Premarital Agreements and the Importance of Clear Terms
Wayne Hopper, Legal Assistant
STEWART v. STEWART, 141 NC App. 236
Dividing assets collected throughout a marriage is an unfortunate but necessary undertaking with divorce. This process can cause conflict, especially when the asset was brought into the marriage by one party. In North Carolina, a business stake or an interest in a professional practice can be considered a marital asset subject to Equitable Distribution. While a premarital agreement is worth considering for a party bringing assets into a marriage, the language contained therein is just as important. Your spouse may challenge a premarital agreement without clear and suitable terms. Let’s look at one such case.
Renee and Charles Stewart were married in early 1992. At the time of the marriage, Mr. Stewart held a medical license and owned a partial stake in a medical clinic. Prior to the marriage, the couple signed a Premarital Agreement under the North Carolina Uniform Premarital Agreement Act. The couple separated in January 1998. Neither party challenged the Agreement’s validity; rather, they disputed the interpretation of terms in the Agreement that seemed to bar claims of post-separation support, alimony, and equitable distribution of certain assets.
In February of 1998, Mrs. Stewart brought an action seeking post-separation support, alimony, and equitable distribution (including Husband’s interest in his medical clinic, an asset Husband claimed is protected under the Agreement). She claimed the terms of the Agreement addressing spousal support and equitable distribution were ambiguous and vague. Responding to her claim, Mr. Stewart asserted that the terms of the Agreement barred Wife’s claims for spousal support.
The issue in this case was whether a premarital agreement can bar claims for post-separation support, alimony, and equitable distribution. After examining the Agreement and its relevant terms, the trial court granted summary judgment in favor of Husband, denying Wife’s claims for post-separation support and alimony. In addition, the court granted partial summary judgment regarding Wife’s claim for equitable distribution in favor of Husband. Specifically, the court found that the terms of the Agreement protected Husband’s interest in the medical clinic from equitable distribution.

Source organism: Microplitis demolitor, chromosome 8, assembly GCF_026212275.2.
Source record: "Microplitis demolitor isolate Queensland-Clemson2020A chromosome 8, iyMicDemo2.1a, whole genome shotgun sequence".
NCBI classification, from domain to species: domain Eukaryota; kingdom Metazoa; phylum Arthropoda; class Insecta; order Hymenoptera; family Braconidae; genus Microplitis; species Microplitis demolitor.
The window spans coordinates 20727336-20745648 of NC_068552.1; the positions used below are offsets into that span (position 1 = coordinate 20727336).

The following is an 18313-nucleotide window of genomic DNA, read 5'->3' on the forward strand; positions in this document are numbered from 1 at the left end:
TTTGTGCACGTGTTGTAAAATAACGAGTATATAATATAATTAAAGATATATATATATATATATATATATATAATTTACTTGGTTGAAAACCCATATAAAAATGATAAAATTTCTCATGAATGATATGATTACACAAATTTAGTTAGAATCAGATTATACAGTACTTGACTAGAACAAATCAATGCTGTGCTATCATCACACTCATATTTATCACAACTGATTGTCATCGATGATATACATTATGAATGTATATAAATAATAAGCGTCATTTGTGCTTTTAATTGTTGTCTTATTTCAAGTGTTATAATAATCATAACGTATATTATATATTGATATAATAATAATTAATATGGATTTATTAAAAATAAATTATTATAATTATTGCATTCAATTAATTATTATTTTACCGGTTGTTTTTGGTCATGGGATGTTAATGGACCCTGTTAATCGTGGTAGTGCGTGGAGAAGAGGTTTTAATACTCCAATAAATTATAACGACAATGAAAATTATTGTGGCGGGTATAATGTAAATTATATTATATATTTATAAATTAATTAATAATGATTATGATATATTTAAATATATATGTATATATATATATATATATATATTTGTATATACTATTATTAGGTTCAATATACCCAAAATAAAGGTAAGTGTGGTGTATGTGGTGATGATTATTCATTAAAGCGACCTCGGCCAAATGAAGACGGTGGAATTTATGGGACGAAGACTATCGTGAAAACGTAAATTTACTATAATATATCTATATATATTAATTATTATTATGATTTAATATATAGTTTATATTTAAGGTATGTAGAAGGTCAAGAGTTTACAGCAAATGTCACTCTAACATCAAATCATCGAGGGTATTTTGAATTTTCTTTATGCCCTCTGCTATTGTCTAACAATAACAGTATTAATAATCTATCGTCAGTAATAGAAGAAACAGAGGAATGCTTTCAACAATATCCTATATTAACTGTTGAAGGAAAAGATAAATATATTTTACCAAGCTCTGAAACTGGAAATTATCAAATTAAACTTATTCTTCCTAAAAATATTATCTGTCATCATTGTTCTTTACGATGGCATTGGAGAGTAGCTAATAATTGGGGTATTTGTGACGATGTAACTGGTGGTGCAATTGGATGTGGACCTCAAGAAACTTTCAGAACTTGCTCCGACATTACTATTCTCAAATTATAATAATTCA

The North Carolina Uniform Premarital Agreement Act (“the Act”) governs premarital agreements in North Carolina. In this case, both Husband and Wife acknowledged that the Act governs their Agreement. By the letter of the Act, a premarital agreement may be used by parties for “[t]he modification or elimination of spousal support.” Furthermore, North Carolina General Statutes [NCGS 50-16.6] establish that “Alimony, post-separation support, and counsel fees may be barred by an express provision contained in a valid separation agreement or premarital agreement.”
The appellate court also highlighted the fact that the general rules of contract law apply to separation and premarital agreements. When the language of a contract is clear, there is a legal presumption that the contract must be interpreted to mean “what on its face it purports to mean.” According to the Court, Paragraph 13 of the Stewart Agreement is a clear waiver of post-separation support and alimony. Furthermore, Husband’s interest in a medical practice was his separate property when parties specifically acknowledged in a premarital agreement that Husband “is the owner” and that the interest “shall remain the sole and separate property” of Husband. The same language supported a conclusion that any appreciation of that interest during the marriage was Husband’s separate property.
This case provides an important lesson in the significance of detailed, clear, and thorough drafting of legal documents. Whether you need a pre- or post-marital agreement, a custody-related document, or any other family law-related document, careful drafting is imperative. It can mean the difference between protection and exposure. When we are considering whether we need documents like these, we are often in a “good place” with the other party and cannot envision a time when we would even need such a document. An experienced attorney can see the pitfalls and problems you may be overlooking.